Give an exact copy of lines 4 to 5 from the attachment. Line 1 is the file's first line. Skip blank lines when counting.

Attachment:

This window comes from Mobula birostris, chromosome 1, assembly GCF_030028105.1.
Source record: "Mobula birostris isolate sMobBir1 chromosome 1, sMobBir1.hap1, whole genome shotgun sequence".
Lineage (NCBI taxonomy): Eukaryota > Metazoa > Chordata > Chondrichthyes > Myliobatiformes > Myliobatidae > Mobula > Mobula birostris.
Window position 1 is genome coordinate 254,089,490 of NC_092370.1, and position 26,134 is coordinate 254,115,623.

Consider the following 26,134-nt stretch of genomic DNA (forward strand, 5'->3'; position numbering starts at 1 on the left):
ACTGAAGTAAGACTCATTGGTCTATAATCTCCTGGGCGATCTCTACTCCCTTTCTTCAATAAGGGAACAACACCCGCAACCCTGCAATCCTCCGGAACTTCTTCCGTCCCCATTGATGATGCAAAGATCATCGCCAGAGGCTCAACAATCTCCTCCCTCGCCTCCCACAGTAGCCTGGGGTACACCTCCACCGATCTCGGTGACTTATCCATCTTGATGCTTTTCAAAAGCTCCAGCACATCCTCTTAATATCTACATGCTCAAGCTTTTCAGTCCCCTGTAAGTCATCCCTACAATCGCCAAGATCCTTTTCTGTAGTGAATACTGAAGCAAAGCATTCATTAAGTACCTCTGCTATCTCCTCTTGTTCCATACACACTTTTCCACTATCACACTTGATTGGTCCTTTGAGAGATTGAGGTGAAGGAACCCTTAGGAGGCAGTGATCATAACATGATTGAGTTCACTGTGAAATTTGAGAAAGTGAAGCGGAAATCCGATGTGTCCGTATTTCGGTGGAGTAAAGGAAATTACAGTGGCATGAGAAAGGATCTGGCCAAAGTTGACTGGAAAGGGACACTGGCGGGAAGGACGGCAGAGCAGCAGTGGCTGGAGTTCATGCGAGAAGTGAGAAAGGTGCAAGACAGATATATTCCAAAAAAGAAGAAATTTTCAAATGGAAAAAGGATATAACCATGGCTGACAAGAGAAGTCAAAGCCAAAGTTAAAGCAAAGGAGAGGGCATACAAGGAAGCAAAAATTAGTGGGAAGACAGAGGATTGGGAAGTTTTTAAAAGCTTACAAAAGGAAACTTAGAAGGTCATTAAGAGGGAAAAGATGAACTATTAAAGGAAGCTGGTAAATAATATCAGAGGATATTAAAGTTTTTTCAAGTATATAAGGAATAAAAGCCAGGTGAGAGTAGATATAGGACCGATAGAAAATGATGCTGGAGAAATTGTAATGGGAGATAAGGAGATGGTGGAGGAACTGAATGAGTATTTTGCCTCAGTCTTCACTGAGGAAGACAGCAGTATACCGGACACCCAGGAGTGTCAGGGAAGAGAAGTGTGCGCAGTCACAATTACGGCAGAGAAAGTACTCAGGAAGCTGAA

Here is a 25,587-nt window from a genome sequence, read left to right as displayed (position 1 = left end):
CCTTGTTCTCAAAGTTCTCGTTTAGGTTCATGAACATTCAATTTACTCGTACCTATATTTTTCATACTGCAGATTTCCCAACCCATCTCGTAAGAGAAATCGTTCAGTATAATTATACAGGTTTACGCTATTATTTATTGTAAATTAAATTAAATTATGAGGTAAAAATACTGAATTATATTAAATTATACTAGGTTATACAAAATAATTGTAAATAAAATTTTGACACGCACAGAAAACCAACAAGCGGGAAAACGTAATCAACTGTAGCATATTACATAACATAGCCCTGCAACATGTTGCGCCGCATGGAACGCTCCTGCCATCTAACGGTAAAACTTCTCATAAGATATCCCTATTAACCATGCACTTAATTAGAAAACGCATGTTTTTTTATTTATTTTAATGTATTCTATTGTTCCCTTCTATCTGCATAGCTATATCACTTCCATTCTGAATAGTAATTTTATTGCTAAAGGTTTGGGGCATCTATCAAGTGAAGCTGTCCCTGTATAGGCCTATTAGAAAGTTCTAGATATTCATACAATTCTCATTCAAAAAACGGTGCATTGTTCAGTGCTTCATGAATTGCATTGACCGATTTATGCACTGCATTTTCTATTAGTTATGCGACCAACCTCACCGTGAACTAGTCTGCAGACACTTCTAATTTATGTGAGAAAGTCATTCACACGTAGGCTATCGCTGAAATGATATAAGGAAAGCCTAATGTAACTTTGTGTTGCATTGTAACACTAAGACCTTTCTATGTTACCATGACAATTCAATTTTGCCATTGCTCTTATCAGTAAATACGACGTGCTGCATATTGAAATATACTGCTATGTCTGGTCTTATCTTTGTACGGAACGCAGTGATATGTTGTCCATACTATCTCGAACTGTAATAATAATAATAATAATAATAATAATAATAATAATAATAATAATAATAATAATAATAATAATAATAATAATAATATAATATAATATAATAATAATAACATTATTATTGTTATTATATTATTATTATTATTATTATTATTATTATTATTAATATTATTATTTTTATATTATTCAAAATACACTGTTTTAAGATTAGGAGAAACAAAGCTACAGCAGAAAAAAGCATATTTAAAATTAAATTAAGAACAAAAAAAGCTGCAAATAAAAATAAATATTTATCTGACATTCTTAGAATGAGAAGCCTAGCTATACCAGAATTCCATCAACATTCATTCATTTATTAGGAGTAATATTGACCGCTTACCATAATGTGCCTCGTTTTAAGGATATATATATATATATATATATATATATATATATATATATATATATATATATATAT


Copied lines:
Window position 1 is genome coordinate 254,089,490 of NC_092370.1, and position 26,134 is coordinate 254,115,623.

Consider the following 26,134-nt stretch of genomic DNA (forward strand, 5'->3'; position numbering starts at 1 on the left):